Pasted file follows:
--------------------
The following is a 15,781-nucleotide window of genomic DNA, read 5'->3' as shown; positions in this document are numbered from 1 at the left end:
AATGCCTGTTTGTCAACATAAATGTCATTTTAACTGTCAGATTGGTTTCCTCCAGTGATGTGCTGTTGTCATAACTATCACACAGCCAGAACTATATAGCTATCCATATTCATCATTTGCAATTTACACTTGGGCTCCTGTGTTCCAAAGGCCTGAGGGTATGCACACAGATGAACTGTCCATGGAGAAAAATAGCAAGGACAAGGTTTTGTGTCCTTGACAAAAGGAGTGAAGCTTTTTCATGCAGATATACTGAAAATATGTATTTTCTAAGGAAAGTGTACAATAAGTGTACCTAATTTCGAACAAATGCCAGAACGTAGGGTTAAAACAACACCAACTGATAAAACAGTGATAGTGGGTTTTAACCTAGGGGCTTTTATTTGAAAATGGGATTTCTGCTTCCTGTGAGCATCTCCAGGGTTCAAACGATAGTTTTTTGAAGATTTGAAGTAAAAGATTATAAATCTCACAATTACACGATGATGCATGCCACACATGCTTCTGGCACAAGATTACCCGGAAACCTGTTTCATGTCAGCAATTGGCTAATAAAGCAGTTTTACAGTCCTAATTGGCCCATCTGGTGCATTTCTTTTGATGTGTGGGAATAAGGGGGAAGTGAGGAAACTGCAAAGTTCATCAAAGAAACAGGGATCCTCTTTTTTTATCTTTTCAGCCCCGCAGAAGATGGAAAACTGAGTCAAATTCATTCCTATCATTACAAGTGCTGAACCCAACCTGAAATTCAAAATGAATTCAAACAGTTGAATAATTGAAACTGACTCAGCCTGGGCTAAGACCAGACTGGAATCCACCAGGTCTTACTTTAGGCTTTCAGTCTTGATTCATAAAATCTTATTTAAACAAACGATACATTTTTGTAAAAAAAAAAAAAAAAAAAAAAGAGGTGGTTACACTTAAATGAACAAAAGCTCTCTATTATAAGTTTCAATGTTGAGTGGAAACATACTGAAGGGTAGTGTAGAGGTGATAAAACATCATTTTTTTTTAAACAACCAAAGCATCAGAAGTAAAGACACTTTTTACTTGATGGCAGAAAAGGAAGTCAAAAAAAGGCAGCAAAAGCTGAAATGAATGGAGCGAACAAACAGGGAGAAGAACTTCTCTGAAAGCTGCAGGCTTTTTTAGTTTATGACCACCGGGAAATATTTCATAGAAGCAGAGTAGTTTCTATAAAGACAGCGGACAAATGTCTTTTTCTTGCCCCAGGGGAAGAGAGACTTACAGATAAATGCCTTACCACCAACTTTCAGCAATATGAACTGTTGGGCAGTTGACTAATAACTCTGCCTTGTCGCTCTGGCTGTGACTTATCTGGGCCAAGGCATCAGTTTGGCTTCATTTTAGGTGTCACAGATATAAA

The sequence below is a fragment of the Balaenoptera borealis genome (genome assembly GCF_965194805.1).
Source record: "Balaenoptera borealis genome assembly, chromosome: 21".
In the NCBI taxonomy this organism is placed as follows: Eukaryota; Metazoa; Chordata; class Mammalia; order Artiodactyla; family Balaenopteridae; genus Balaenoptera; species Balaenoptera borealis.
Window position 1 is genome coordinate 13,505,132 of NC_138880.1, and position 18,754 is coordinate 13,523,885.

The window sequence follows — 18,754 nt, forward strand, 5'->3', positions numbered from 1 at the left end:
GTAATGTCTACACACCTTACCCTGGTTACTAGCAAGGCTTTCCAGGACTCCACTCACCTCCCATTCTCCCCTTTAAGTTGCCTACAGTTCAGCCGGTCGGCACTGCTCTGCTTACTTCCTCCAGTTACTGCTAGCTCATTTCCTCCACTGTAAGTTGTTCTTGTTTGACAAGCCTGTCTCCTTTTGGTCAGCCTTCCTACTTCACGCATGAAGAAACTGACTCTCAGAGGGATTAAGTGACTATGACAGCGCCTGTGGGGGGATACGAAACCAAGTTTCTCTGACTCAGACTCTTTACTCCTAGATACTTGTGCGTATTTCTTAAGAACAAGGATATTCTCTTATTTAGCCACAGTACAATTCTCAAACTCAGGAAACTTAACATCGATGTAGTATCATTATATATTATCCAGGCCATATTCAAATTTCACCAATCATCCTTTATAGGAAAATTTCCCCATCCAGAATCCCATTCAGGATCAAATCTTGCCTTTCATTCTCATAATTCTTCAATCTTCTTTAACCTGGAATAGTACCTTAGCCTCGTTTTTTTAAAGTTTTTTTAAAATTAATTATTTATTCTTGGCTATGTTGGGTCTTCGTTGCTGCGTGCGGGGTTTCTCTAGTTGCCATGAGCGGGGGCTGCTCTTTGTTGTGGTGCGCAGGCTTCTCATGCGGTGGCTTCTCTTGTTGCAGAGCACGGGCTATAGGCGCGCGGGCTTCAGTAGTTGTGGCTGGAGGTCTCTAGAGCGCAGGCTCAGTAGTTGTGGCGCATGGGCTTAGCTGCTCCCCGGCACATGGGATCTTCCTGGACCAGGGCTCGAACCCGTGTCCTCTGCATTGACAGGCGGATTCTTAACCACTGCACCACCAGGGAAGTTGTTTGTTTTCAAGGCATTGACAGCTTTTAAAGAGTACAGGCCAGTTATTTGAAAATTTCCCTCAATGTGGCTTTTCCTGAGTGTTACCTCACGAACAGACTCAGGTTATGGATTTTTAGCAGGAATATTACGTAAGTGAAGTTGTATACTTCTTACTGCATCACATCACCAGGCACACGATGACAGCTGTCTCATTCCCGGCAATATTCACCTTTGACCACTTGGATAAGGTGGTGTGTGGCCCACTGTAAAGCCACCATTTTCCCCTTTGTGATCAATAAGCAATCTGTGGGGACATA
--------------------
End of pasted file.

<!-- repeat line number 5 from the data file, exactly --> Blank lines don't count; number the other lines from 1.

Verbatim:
In the NCBI taxonomy this organism is placed as follows: Eukaryota; Metazoa; Chordata; class Mammalia; order Artiodactyla; family Balaenopteridae; genus Balaenoptera; species Balaenoptera borealis.